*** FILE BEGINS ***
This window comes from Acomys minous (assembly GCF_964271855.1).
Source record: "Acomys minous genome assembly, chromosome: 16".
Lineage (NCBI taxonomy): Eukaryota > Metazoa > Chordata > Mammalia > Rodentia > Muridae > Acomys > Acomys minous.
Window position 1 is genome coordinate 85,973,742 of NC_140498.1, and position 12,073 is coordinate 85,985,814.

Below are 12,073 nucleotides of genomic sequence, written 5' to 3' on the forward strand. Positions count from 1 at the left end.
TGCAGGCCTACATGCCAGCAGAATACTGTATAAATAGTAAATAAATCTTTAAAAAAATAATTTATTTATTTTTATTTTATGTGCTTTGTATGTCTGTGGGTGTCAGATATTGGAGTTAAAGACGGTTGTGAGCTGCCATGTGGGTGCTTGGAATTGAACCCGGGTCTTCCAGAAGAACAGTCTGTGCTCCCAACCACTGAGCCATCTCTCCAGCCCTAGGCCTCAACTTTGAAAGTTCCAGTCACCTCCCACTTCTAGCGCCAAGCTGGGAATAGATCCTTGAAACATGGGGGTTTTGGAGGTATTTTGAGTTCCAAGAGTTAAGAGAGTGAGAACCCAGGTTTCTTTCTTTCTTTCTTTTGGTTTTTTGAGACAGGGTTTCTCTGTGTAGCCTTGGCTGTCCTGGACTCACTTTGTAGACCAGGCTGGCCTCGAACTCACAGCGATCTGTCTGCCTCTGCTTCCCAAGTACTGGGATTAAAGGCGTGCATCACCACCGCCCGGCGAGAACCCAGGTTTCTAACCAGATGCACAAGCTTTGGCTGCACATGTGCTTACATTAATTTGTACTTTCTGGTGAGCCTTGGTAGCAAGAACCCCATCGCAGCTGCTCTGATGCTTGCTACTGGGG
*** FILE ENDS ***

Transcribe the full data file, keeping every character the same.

This window comes from Acomys minous (assembly GCF_964271855.1).
Source record: "Acomys minous genome assembly, chromosome: 16".
Lineage (NCBI taxonomy): Eukaryota > Metazoa > Chordata > Mammalia > Rodentia > Muridae > Acomys > Acomys minous.
Window position 1 is genome coordinate 85,973,742 of NC_140498.1, and position 12,073 is coordinate 85,985,814.

Below are 12,073 nucleotides of genomic sequence, written 5' to 3' on the forward strand. Positions count from 1 at the left end.
TGCAGGCCTACATGCCAGCAGAATACTGTATAAATAGTAAATAAATCTTTAAAAAAATAATTTATTTATTTTTATTTTATGTGCTTTGTATGTCTGTGGGTGTCAGATATTGGAGTTAAAGACGGTTGTGAGCTGCCATGTGGGTGCTTGGAATTGAACCCGGGTCTTCCAGAAGAACAGTCTGTGCTCCCAACCACTGAGCCATCTCTCCAGCCCTAGGCCTCAACTTTGAAAGTTCCAGTCACCTCCCACTTCTAGCGCCAAGCTGGGAATAGATCCTTGAAACATGGGGGTTTTGGAGGTATTTTGAGTTCCAAGAGTTAAGAGAGTGAGAACCCAGGTTTCTTTCTTTCTTTCTTTTGGTTTTTTGAGACAGGGTTTCTCTGTGTAGCCTTGGCTGTCCTGGACTCACTTTGTAGACCAGGCTGGCCTCGAACTCACAGCGATCTGTCTGCCTCTGCTTCCCAAGTACTGGGATTAAAGGCGTGCATCACCACCGCCCGGCGAGAACCCAGGTTTCTAACCAGATGCACAAGCTTTGGCTGCACATGTGCTTACATTAATTTGTACTTTCTGGTGAGCCTTGGTAGCAAGAACCCCATCGCAGCTGCTCTGATGCTTGCTACTGGGG